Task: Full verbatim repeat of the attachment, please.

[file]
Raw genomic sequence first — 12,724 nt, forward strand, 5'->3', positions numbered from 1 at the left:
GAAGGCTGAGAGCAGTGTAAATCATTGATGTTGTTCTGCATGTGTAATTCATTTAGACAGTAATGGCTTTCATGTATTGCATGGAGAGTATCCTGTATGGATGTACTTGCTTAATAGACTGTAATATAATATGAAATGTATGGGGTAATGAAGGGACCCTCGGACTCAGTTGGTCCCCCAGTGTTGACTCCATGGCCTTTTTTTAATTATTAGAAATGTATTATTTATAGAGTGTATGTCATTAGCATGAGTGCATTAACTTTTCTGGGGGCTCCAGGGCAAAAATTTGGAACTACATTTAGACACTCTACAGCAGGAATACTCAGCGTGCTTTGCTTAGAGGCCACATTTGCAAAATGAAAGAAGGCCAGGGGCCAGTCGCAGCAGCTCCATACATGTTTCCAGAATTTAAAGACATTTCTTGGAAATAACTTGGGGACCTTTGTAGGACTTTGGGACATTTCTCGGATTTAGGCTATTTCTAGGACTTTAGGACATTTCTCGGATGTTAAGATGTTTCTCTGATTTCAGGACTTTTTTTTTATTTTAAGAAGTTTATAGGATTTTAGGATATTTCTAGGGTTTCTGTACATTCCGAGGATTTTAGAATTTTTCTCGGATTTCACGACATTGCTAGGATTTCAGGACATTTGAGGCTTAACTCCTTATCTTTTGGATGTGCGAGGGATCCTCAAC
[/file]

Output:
Raw genomic sequence first — 12,724 nt, forward strand, 5'->3', positions numbered from 1 at the left:
GAAGGCTGAGAGCAGTGTAAATCATTGATGTTGTTCTGCATGTGTAATTCATTTAGACAGTAATGGCTTTCATGTATTGCATGGAGAGTATCCTGTATGGATGTACTTGCTTAATAGACTGTAATATAATATGAAATGTATGGGGTAATGAAGGGACCCTCGGACTCAGTTGGTCCCCCAGTGTTGACTCCATGGCCTTTTTTTAATTATTAGAAATGTATTATTTATAGAGTGTATGTCATTAGCATGAGTGCATTAACTTTTCTGGGGGCTCCAGGGCAAAAATTTGGAACTACATTTAGACACTCTACAGCAGGAATACTCAGCGTGCTTTGCTTAGAGGCCACATTTGCAAAATGAAAGAAGGCCAGGGGCCAGTCGCAGCAGCTCCATACATGTTTCCAGAATTTAAAGACATTTCTTGGAAATAACTTGGGGACCTTTGTAGGACTTTGGGACATTTCTCGGATTTAGGCTATTTCTAGGACTTTAGGACATTTCTCGGATGTTAAGATGTTTCTCTGATTTCAGGACTTTTTTTTTATTTTAAGAAGTTTATAGGATTTTAGGATATTTCTAGGGTTTCTGTACATTCCGAGGATTTTAGAATTTTTCTCGGATTTCACGACATTGCTAGGATTTCAGGACATTTGAGGCTTAACTCCTTATCTTTTGGATGTGCGAGGGATCCTCAAC